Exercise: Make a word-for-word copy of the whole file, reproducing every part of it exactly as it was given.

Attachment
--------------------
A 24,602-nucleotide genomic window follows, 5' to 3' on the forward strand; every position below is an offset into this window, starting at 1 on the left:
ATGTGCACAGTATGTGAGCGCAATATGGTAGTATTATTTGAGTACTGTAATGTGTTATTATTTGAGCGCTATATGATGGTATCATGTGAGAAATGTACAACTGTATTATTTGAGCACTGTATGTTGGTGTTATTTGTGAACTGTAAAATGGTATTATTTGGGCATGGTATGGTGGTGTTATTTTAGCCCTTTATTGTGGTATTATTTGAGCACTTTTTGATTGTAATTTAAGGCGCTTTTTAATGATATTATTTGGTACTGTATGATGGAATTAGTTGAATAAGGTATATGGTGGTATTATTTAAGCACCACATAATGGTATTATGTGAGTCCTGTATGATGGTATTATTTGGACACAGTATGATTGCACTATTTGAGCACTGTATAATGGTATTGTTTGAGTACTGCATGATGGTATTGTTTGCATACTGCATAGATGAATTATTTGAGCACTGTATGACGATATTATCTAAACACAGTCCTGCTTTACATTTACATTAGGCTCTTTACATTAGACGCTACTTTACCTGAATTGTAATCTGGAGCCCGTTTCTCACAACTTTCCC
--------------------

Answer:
A 24,602-nucleotide genomic window follows, 5' to 3' on the forward strand; every position below is an offset into this window, starting at 1 on the left:
ATGTGCACAGTATGTGAGCGCAATATGGTAGTATTATTTGAGTACTGTAATGTGTTATTATTTGAGCGCTATATGATGGTATCATGTGAGAAATGTACAACTGTATTATTTGAGCACTGTATGTTGGTGTTATTTGTGAACTGTAAAATGGTATTATTTGGGCATGGTATGGTGGTGTTATTTTAGCCCTTTATTGTGGTATTATTTGAGCACTTTTTGATTGTAATTTAAGGCGCTTTTTAATGATATTATTTGGTACTGTATGATGGAATTAGTTGAATAAGGTATATGGTGGTATTATTTAAGCACCACATAATGGTATTATGTGAGTCCTGTATGATGGTATTATTTGGACACAGTATGATTGCACTATTTGAGCACTGTATAATGGTATTGTTTGAGTACTGCATGATGGTATTGTTTGCATACTGCATAGATGAATTATTTGAGCACTGTATGACGATATTATCTAAACACAGTCCTGCTTTACATTTACATTAGGCTCTTTACATTAGACGCTACTTTACCTGAATTGTAATCTGGAGCCCGTTTCTCACAACTTTCCC